Annual 16-Day Campaign of Activism Against Gender-Based Violence is Launched in Somalia

25 Nov 2018

Annual 16-Day Campaign of Activism Against Gender-Based Violence is Launched in Somalia

 

PRESS STATEMENT 13/2018

Mogadishu – Launching the ‘16 Days of Activism against Gender-Based Violence’ in Somalia today, the United Nations called on all sectors of Somali society to take concrete steps to help bring an end to such violence.

“Somalia has made significant strides to prevent and criminalize sexual offences and gender-based violence. At the federal level, the Council of Ministers passed the Sexual Offices Bill in May this year, a positive step in addressing sexual violence and strengthening the provision of support to survivors,” the UN Secretary-General’s Deputy Special Representative for Somalia, Peter de Clercq, said today to mark the campaign’s launch in the capital, Mogadishu.

“But abuses such as sexual and gender-based violence remain a pervasive feature of armed conflict and violence in Somalia,” Mr. de Clercq added. “Today, we call on the Federal Government of Somalia, the Federal Member States and all other national and international actors to play a vital role in creating awareness, providing legal and medical aid, and facilitating access to services for those who are the most vulnerable.”

The ‘16 Days of Activism against Gender-Based Violence’ is a global campaign which takes place every year and aims to raise awareness on the need to end violence against women and girls. The campaign runs from 25 November, which is the International Day for the Elimination of Violence against Women, to 10 December, when International Human Rights Day is observed.

Somalia’s progress has included improvements in legal protection for women and girls in the federal member state of Puntland through the enactment of sexual offences legislation in November 2016. The Sexual Offences Bill that was approved by federal cabinet ministers earlier this year awaits endorsement by the federal parliament.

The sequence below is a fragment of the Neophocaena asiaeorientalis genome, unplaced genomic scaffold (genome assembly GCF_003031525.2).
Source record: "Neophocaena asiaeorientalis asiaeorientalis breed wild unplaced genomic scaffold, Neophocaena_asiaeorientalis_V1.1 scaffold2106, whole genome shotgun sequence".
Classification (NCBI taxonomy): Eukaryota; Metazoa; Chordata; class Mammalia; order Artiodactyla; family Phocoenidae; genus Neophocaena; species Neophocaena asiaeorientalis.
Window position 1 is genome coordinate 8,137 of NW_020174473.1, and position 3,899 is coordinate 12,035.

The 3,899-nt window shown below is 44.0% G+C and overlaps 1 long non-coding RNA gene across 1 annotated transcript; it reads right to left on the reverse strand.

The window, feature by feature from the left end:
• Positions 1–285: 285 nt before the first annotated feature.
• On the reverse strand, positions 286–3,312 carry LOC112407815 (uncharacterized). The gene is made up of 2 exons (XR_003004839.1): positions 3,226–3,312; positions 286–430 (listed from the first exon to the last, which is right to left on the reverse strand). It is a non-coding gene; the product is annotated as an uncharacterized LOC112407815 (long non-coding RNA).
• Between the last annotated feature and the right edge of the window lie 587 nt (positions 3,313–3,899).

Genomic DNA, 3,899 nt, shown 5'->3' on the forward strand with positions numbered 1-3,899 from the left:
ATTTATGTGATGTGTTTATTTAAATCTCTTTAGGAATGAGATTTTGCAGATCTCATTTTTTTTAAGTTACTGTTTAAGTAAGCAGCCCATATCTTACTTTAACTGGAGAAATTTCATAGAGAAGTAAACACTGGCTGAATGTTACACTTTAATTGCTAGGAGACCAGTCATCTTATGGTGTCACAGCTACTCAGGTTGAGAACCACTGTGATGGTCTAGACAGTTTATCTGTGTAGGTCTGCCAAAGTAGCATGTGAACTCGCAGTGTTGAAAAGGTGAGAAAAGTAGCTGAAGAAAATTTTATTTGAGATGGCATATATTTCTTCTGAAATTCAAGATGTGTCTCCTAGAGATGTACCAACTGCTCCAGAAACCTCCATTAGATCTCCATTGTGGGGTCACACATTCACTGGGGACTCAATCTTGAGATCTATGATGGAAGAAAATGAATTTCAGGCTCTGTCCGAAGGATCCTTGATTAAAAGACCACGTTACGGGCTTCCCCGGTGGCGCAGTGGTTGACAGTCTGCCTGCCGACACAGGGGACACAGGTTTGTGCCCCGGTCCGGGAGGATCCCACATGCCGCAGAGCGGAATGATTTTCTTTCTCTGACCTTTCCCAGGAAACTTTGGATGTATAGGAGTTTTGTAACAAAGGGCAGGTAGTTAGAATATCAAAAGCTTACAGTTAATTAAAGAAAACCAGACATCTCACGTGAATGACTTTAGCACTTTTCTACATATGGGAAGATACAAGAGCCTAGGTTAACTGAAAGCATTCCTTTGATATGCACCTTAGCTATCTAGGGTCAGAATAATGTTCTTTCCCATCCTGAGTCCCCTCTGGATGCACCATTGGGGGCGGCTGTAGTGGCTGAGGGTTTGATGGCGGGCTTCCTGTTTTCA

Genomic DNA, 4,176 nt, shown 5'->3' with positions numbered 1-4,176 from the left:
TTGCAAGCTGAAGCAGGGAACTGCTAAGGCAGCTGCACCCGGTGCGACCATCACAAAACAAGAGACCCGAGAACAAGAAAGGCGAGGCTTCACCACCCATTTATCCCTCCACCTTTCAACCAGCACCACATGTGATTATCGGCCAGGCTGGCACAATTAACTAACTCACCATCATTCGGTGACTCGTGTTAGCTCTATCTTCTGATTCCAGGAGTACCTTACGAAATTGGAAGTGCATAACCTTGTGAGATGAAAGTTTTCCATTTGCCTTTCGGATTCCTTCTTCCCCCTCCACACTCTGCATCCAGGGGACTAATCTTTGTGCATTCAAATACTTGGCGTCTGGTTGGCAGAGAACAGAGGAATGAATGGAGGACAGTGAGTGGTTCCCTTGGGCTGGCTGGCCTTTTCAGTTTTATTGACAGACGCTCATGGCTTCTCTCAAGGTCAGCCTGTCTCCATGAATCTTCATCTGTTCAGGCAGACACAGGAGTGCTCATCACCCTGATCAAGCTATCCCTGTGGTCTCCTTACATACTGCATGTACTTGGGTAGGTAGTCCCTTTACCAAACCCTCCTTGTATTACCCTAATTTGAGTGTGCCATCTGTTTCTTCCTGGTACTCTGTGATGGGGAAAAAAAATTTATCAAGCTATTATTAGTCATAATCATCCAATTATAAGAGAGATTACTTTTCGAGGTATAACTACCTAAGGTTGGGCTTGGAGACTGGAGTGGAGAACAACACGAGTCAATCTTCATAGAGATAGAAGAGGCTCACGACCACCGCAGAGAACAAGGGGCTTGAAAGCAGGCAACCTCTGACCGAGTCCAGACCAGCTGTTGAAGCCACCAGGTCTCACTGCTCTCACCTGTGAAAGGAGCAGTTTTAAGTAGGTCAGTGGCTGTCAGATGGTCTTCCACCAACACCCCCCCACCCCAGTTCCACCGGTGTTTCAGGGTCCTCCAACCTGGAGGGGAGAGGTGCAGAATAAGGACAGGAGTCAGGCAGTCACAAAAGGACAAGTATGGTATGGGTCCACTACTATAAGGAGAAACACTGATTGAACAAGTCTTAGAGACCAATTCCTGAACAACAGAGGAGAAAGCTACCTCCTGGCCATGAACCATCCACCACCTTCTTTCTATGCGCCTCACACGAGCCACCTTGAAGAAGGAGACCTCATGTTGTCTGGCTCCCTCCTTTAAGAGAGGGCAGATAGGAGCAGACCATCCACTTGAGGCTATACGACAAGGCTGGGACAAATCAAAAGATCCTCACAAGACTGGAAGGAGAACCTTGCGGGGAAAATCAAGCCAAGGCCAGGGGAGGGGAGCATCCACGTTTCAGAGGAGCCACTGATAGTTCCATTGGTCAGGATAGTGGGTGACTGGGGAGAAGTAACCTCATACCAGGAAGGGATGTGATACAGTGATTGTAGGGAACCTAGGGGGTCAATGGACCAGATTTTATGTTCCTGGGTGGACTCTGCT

However, Somalia’s complex challenges that encompass recurring humanitarian crises and the persistence of armed conflict have hindered greater achievements in the areas of women’s empowerment and gender equality. Out of the 4.2 million persons in need of humanitarian assistance in Somalia, about half are women and girls. Humanitarian actors estimate that 2.6 million people are internally displaced, with women and girls in displaced communities more susceptible to gender-based violence than those living in stable communities.

Available evidence suggests that physical assault continues to be the most commonly reported type of gender-based violence in the country, followed by sexual assault and rape. Those categorires account for 64 per cent and nine per cent of all such reported incidents, respectively.

Mr. de Clercq noted that more than 90 per cent of women and girls in Somalia have undergone female genital mutilation. The continuing incidence of child and forced marriages further deepens the cycle of poverty for women and girls.

“To establish a society free from violence against women and girls, Somalia needs to prioritise social, economic and political empowerment of women and girls,” he said. “It has to improve the enrolment and retention of girls in formal education, eliminate female genital mutilation, stop early and forced marriage, and promote women’s equal participation in governance.”

The UN official also stated that the world body remains committed to supporting the government and people of Somalia in their efforts to ensure that Somali women and girls can enjoy lives free from violence of all forms.